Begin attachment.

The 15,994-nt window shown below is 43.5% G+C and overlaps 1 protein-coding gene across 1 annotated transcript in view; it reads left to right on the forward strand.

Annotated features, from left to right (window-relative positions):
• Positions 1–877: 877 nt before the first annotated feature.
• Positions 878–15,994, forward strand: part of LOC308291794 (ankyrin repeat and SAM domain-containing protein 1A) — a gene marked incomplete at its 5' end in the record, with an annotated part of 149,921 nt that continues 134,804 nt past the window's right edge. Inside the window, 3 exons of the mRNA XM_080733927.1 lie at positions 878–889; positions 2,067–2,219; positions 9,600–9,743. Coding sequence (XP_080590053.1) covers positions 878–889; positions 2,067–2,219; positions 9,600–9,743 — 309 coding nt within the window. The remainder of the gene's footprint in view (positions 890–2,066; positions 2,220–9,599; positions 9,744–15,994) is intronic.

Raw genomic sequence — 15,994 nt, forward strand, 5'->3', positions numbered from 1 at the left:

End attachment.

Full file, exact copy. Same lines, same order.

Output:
The 15,994-nt window shown below is 43.5% G+C and overlaps 1 protein-coding gene across 1 annotated transcript in view; it reads left to right on the forward strand.

Annotated features, from left to right (window-relative positions):
• Positions 1–877: 877 nt before the first annotated feature.
• Positions 878–15,994, forward strand: part of LOC308291794 (ankyrin repeat and SAM domain-containing protein 1A) — a gene marked incomplete at its 5' end in the record, with an annotated part of 149,921 nt that continues 134,804 nt past the window's right edge. Inside the window, 3 exons of the mRNA XM_080733927.1 lie at positions 878–889; positions 2,067–2,219; positions 9,600–9,743. Coding sequence (XP_080590053.1) covers positions 878–889; positions 2,067–2,219; positions 9,600–9,743 — 309 coding nt within the window. The remainder of the gene's footprint in view (positions 890–2,066; positions 2,220–9,599; positions 9,744–15,994) is intronic.

Raw genomic sequence — 15,994 nt, forward strand, 5'->3', positions numbered from 1 at the left: